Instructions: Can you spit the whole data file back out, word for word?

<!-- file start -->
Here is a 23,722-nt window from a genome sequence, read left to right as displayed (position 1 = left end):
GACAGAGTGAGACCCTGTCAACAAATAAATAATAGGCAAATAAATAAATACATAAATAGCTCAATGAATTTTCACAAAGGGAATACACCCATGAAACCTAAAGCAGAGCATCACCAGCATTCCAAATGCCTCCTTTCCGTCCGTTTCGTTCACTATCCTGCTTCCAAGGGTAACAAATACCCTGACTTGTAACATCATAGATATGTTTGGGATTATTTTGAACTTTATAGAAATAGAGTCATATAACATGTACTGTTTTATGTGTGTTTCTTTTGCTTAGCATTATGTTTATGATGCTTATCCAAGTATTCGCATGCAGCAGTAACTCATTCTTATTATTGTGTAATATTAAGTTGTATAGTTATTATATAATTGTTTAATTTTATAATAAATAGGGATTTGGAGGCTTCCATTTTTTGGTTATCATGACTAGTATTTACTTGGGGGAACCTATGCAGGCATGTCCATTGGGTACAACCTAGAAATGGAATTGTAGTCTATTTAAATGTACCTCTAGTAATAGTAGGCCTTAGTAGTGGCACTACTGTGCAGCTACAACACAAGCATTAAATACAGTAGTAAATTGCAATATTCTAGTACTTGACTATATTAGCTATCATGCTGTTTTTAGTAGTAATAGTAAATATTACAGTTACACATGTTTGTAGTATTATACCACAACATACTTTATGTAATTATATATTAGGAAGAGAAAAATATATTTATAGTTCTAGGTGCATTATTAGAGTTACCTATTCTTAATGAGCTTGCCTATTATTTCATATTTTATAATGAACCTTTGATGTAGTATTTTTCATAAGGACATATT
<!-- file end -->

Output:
Here is a 23,722-nt window from a genome sequence, read left to right as displayed (position 1 = left end):
GACAGAGTGAGACCCTGTCAACAAATAAATAATAGGCAAATAAATAAATACATAAATAGCTCAATGAATTTTCACAAAGGGAATACACCCATGAAACCTAAAGCAGAGCATCACCAGCATTCCAAATGCCTCCTTTCCGTCCGTTTCGTTCACTATCCTGCTTCCAAGGGTAACAAATACCCTGACTTGTAACATCATAGATATGTTTGGGATTATTTTGAACTTTATAGAAATAGAGTCATATAACATGTACTGTTTTATGTGTGTTTCTTTTGCTTAGCATTATGTTTATGATGCTTATCCAAGTATTCGCATGCAGCAGTAACTCATTCTTATTATTGTGTAATATTAAGTTGTATAGTTATTATATAATTGTTTAATTTTATAATAAATAGGGATTTGGAGGCTTCCATTTTTTGGTTATCATGACTAGTATTTACTTGGGGGAACCTATGCAGGCATGTCCATTGGGTACAACCTAGAAATGGAATTGTAGTCTATTTAAATGTACCTCTAGTAATAGTAGGCCTTAGTAGTGGCACTACTGTGCAGCTACAACACAAGCATTAAATACAGTAGTAAATTGCAATATTCTAGTACTTGACTATATTAGCTATCATGCTGTTTTTAGTAGTAATAGTAAATATTACAGTTACACATGTTTGTAGTATTATACCACAACATACTTTATGTAATTATATATTAGGAAGAGAAAAATATATTTATAGTTCTAGGTGCATTATTAGAGTTACCTATTCTTAATGAGCTTGCCTATTATTTCATATTTTATAATGAACCTTTGATGTAGTATTTTTCATAAGGACATATT